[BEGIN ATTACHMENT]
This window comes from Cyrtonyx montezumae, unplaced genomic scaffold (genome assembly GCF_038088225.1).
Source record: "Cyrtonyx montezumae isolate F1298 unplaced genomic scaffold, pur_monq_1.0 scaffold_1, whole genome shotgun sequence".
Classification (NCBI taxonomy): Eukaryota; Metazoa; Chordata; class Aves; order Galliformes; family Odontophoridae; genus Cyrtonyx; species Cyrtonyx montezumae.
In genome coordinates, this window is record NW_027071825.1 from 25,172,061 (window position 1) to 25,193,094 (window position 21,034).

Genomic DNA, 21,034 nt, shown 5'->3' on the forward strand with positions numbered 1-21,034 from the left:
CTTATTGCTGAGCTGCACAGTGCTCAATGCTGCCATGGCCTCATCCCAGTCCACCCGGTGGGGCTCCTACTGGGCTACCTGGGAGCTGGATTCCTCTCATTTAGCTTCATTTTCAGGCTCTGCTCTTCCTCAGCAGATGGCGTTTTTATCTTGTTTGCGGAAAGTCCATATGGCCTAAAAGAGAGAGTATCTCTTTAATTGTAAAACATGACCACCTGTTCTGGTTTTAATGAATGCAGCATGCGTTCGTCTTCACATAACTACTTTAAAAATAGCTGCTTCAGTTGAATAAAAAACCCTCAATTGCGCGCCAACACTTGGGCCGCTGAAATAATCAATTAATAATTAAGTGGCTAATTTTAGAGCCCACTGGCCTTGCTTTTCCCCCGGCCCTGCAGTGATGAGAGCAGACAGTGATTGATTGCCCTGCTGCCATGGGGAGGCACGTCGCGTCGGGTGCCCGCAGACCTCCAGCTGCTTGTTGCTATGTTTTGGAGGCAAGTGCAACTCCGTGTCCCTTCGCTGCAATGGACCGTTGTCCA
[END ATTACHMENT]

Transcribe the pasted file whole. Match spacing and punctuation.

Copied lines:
This window comes from Cyrtonyx montezumae, unplaced genomic scaffold (genome assembly GCF_038088225.1).
Source record: "Cyrtonyx montezumae isolate F1298 unplaced genomic scaffold, pur_monq_1.0 scaffold_1, whole genome shotgun sequence".
Classification (NCBI taxonomy): Eukaryota; Metazoa; Chordata; class Aves; order Galliformes; family Odontophoridae; genus Cyrtonyx; species Cyrtonyx montezumae.
In genome coordinates, this window is record NW_027071825.1 from 25,172,061 (window position 1) to 25,193,094 (window position 21,034).

Genomic DNA, 21,034 nt, shown 5'->3' on the forward strand with positions numbered 1-21,034 from the left:
CTTATTGCTGAGCTGCACAGTGCTCAATGCTGCCATGGCCTCATCCCAGTCCACCCGGTGGGGCTCCTACTGGGCTACCTGGGAGCTGGATTCCTCTCATTTAGCTTCATTTTCAGGCTCTGCTCTTCCTCAGCAGATGGCGTTTTTATCTTGTTTGCGGAAAGTCCATATGGCCTAAAAGAGAGAGTATCTCTTTAATTGTAAAACATGACCACCTGTTCTGGTTTTAATGAATGCAGCATGCGTTCGTCTTCACATAACTACTTTAAAAATAGCTGCTTCAGTTGAATAAAAAACCCTCAATTGCGCGCCAACACTTGGGCCGCTGAAATAATCAATTAATAATTAAGTGGCTAATTTTAGAGCCCACTGGCCTTGCTTTTCCCCCGGCCCTGCAGTGATGAGAGCAGACAGTGATTGATTGCCCTGCTGCCATGGGGAGGCACGTCGCGTCGGGTGCCCGCAGACCTCCAGCTGCTTGTTGCTATGTTTTGGAGGCAAGTGCAACTCCGTGTCCCTTCGCTGCAATGGACCGTTGTCCA